A Violent Pope?


Against the evidence there is little to argue. The outstretched hand of Pope Bergoglio to the Society of St. Pius X is the sam,e which has recently dealt blows to the Order of Malta and the Franciscans of the Immaculate.

The story of the Order of Malta ended with the unconditional surrender of the Grand Master and the return of power to Albrecht von Boeselager along with the powerful German group he represents.

The story was summarized in these terms by Riccardo Cascioli of La Nuova Bussola quotidiana: “the one responsible for the moral drift of the Order has been reinstated and he who tried to stop it was sent home”.

This happened in full disregard for the sovereignty of the Order, as is clear from the letter of January 25, addressed to the members of the Sovereign Council by the Secretary of State Pietro Parolin on behalf of the Holy Father, through which the Holy See has in fact placed the Order into commission.

It would be logical that the more than 100 States that maintain diplomatic relations with the Order of Malta would now withdraw their ambassadors, since, from the moment of the papal intervention, relations can be held directly with the Vatican, for which the order now depends on everything.

The contempt which Pope Francis shows towards the Law extends to the international law as well as the Italian civil law.

A decree issued by the Congregation for Religious with the consent of the Pope requires Father Stefano Maria Manelli, superior of the Franciscans of the Immaculate, not to communicate with the media, nor appear in public; not to participate in any initiative or meetings of any kind; and above all “to return, within the limit of 15 days from delivery of this decree, the economic assets managed by civil associations and any other sum that is at his disposal to the full availability of the individual institutes”, that is, to donate to the Congregation for Religious assets of which, as was confirmed by the Court of Review of Avellino, Father Manelli does not have, because they belong to associations legally recognized by the Italian State.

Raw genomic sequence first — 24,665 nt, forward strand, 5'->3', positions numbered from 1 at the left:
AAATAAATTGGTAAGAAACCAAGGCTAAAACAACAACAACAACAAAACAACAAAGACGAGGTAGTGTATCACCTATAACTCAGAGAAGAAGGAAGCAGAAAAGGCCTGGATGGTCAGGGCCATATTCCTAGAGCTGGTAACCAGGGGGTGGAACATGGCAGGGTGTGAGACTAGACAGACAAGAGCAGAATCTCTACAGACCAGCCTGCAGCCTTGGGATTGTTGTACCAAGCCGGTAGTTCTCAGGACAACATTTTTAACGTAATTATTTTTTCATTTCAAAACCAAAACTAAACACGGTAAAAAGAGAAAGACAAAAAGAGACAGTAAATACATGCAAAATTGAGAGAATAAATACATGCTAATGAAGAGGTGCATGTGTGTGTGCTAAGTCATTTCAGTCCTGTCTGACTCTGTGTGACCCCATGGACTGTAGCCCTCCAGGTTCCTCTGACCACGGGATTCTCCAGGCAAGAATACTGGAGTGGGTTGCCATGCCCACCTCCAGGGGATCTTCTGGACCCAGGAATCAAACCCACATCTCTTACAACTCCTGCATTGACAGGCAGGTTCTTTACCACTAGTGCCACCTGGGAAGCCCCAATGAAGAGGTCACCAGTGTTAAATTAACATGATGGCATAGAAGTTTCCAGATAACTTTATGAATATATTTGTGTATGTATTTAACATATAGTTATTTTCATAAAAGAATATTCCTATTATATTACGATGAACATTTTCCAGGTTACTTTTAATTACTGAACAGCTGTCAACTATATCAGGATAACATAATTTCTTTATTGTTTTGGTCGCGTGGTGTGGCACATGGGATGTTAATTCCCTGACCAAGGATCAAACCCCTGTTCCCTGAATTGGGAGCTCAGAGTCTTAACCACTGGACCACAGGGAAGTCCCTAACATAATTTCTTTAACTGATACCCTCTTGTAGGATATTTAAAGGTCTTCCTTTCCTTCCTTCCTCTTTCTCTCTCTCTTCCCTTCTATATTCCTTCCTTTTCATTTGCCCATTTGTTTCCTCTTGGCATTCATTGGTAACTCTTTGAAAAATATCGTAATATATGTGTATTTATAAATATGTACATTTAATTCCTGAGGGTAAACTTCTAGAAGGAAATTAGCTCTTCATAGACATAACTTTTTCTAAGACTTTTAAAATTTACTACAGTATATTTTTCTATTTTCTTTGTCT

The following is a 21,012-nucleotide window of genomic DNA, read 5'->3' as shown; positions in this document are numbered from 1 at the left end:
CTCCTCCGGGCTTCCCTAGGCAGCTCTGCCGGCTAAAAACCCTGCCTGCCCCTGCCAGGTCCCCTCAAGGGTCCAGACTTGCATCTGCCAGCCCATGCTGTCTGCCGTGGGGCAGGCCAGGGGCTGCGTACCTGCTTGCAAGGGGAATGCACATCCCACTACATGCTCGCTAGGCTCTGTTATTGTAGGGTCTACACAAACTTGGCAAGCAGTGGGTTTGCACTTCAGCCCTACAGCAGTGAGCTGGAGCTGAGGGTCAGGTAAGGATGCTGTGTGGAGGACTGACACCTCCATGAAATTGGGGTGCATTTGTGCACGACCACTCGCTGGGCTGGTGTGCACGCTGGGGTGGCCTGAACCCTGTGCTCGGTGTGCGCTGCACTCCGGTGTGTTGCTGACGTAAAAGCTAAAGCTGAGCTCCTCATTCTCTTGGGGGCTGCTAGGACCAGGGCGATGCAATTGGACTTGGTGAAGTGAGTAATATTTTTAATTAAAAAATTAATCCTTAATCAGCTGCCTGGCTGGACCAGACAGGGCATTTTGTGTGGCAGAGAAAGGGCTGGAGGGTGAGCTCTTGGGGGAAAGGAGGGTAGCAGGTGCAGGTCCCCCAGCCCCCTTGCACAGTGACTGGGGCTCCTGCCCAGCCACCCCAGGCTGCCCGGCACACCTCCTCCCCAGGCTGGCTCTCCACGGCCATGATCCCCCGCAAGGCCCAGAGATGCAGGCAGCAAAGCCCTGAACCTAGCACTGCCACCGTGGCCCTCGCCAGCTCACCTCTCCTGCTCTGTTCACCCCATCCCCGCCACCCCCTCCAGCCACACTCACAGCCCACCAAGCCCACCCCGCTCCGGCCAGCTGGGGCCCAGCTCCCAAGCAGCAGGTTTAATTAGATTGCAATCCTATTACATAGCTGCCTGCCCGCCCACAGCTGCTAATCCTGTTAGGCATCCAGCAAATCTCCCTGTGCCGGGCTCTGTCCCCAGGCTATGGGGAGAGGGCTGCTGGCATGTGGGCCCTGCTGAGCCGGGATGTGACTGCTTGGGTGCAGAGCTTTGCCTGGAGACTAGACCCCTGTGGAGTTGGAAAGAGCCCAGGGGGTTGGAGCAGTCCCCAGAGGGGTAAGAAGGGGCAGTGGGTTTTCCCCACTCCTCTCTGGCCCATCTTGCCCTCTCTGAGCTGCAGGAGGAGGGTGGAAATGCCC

“In 2017, in the Church of Mercy,” says Marco Tosatti, “the only thing missing here is the strappado (or the cord), and the iron mask, and the list is complete (referring to instruments of torture)”.

What’s more, Abp. Ramon C. Arguelles, Archbishop of Lipa in the Philippines, came to know of his resignation from a statement by the Vatican press office.

The reasons for the decision is ignored but one can figure it out: Abp. Arguelles has canonically recognized an association that gathered a group of ex-seminarians of the Franciscans of the Immaculate, who left the religious institute after the intervention in order to study and prepare for the priesthood in full freedom and independence. That however is a sin and one that is considered unforgivable.

Hence the question arises whether Pope Francis is not a violent Pope, intending here the true sense of this term. Violence is not an exercise of cruel force, but rather the force that is being used in an unlawful manner, in defiance of the law, to achieve ones goal.

The wish of Bp. Bernard Fellay to regularize the canonical position of the Society of St. Pius X with an agreement that nothing will undermine the identity of his institute is certainly commendable, but the question arises: Is it opportune to be placed under the legal umbrella of Rome in the very moment when the law is being ignored, or worse yet, being used as a means to crack down on those who want to remain faithful to Catholic faith and morals?